References and Resources

(Photo: D Sharon Pruitt)
Ayesha Akhtar is Director of Policy & Research at HEART Women and Girls Project. HEART empowers women through: Health Education (increasing access to accurate information and resources about one’s body and health issues), Advocacy (advocating for culturally-sensitive health care services & education for faith based communities), Research (conducting research to generate data and information about the status of women and girls from faith based communities), and Training (training women and girls to become leaders of wellness in their communities).


  • akhan798 says:

    This was a very interesting and enlightening article. I did not realize that Vitamin D deficiency is also linked to headaches, fatigue, and depression. Taking Vitamin D supplements (something I now do) is an easy preventative measure to help your physical and mental health.

  • aakhtar says:

    It’s really interesting to see how Vitamin D deficiency has been attributed to many Muslim women across the globe. Women who completely cover must really take this issue seriously and supplement their diet with more D.

  • asmauddin says:

    I wonder how this played out in earlier times, when such scientific knowledge was not as readily available and women were still covering head to toe?

  • katseye says:

    asma-i had to take a course in dairy at my job. in short, nearly 75% of the world is lactose intolerant. the closer you get to the equator, the stronger the sun is, giving anyone their adequate dose of daily vitamin d (nutrtionists say 15 minutes a day in the sun). folks who lived further away (such as northern europe)relied on fish and greens like kale to get their vitamin d. at one time, animal milk was rarely given to children for survival. most children were breast fed or had a wet nurse, or relied on goat or camel’s milk if their mother had passed away (both goat and camel’s milk have much lower levels of lactose than cattle’s milk).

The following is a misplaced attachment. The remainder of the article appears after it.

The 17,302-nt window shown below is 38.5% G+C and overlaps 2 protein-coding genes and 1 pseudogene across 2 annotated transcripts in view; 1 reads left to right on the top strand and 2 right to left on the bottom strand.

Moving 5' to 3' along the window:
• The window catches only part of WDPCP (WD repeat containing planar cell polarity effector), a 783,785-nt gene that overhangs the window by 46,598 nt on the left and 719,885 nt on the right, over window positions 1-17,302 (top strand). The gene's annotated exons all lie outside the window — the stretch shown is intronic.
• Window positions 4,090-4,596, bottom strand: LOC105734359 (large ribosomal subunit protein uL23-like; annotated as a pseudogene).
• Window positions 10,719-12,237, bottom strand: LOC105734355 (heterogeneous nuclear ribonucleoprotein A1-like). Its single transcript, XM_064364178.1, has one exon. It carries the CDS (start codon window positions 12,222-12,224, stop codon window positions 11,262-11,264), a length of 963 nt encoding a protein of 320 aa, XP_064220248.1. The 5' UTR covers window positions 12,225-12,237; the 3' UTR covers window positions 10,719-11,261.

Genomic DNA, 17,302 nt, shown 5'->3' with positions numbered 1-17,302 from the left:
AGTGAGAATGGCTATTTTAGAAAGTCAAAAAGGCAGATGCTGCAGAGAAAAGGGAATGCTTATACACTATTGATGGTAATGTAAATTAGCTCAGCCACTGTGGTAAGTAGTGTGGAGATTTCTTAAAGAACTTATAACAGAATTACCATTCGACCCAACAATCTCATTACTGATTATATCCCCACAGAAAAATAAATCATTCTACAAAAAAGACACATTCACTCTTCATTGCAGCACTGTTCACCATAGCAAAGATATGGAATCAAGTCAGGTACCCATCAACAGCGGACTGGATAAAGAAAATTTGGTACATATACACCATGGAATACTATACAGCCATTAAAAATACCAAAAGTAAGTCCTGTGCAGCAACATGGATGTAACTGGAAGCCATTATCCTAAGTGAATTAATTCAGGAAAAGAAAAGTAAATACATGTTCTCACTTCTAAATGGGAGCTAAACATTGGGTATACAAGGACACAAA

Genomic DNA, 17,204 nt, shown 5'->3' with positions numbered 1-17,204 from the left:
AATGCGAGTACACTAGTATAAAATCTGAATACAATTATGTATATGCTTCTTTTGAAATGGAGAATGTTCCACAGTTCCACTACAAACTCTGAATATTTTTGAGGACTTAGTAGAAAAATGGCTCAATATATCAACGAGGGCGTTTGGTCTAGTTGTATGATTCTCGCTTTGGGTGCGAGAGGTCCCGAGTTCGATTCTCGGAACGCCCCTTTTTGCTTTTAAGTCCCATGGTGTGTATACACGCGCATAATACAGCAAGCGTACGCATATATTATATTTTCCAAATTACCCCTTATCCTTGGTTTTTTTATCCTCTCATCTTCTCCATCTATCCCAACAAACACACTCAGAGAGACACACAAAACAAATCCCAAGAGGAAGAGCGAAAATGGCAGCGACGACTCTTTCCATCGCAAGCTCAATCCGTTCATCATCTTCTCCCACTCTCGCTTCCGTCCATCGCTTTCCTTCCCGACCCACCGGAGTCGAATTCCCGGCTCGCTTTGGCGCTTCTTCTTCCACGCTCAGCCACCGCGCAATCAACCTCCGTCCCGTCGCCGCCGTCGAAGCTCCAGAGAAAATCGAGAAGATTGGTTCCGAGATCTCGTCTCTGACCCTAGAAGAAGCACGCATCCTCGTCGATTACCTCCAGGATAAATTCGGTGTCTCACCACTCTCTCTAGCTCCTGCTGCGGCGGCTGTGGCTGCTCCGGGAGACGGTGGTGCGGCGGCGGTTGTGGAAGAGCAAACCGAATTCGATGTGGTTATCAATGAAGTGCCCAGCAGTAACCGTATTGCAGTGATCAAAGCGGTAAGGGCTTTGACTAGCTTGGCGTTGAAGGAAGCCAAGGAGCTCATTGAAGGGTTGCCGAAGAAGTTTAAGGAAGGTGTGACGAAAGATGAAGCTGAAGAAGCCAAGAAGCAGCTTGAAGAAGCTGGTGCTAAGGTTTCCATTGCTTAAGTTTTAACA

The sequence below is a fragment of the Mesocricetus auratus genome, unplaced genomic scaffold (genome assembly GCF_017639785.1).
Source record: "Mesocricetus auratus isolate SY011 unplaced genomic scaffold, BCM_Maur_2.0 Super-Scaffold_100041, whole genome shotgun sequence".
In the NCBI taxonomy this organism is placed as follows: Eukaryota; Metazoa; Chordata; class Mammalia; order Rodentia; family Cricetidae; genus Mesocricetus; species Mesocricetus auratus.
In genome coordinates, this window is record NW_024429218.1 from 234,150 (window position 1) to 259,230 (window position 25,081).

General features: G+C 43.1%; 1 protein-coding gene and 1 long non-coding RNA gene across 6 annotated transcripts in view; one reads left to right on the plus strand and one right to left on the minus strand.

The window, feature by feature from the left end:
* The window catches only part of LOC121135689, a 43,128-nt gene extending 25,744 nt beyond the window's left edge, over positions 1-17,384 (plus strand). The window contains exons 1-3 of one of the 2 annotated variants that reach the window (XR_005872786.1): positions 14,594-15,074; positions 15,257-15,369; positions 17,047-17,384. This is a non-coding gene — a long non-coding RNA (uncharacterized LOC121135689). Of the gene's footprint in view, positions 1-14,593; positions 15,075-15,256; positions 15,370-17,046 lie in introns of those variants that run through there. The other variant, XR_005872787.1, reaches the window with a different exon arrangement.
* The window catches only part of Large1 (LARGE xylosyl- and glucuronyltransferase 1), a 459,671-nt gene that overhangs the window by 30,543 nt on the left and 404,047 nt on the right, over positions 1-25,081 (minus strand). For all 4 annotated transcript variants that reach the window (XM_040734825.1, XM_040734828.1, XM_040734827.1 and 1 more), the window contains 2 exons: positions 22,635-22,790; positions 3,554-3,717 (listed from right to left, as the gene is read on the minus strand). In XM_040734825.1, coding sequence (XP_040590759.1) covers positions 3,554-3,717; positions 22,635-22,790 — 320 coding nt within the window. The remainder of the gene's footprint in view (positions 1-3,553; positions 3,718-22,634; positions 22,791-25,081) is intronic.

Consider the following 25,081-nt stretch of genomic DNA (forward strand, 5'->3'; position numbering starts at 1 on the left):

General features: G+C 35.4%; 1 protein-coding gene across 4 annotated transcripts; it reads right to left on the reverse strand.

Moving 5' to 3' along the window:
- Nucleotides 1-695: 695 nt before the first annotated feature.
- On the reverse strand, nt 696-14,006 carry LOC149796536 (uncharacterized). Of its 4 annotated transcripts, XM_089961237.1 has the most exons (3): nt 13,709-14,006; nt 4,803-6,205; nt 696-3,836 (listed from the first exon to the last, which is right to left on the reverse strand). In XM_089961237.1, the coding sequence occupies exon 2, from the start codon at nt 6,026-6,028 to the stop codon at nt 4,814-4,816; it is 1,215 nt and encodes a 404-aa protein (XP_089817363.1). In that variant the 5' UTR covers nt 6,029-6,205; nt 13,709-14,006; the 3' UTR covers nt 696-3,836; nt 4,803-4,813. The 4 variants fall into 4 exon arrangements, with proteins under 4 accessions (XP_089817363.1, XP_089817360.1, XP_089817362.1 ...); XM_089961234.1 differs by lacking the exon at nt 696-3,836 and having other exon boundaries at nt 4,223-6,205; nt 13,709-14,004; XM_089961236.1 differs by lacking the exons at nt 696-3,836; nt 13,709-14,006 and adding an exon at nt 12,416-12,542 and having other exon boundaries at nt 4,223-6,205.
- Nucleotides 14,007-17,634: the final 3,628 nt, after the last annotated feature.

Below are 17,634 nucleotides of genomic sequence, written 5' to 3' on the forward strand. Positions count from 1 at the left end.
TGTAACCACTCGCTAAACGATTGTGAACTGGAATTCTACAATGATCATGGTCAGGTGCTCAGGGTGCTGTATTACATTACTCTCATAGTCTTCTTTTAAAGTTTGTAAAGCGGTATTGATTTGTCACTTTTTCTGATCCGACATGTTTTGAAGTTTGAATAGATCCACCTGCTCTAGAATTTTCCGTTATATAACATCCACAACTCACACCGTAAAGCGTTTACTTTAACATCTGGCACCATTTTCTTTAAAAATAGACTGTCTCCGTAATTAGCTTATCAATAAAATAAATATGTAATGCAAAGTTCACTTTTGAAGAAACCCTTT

another interesting tidbit of information is the fact that calcium and vitamin d occur naturally in many fruits, vegetables, and sea foods. i would assume that “earlier” women didn’t suffer as greatly because they weren’t being bombarded with processed foods, movement restrictions, and an obscene beauty industry.

  • asmauddin says:

    Thank you for that – very helpful! I guess ‘earlier’ can be defined at various points, and I’m wondering if there was a point post-industrialization but pre-advanced knowledge of V3 where there was a widespread phenomenon of covered women suffering from inadequate V3. It’s hard to reconcile a universal, non-time-bound dictate like hijab with its time-bound health risks.

  • muqarnas says:

    some questions for the author – how exactly does Vitamin D from sunlight get absorbed by the body?  i’m asking because UVA/UVB rays can be absorbed by the body even through layers of clothing.  different types of fabrics have different “SPFs”, natural fabrics like cotton having the lowest and dense synthetics like polyester having the highest.  so part of the problem may be that the traditional burka and niqab worn by women in the middle east and beyond is made of dense, black polyester.  this protects from uva/uvb, which makes sense when discussing issues like skin cancer, but can also prevent the body from getting what’s good from sunrays, like vitamin D.  if women were to wear lighter clothing made of more natural fibers, i wonder if that will help them get more vitamin D.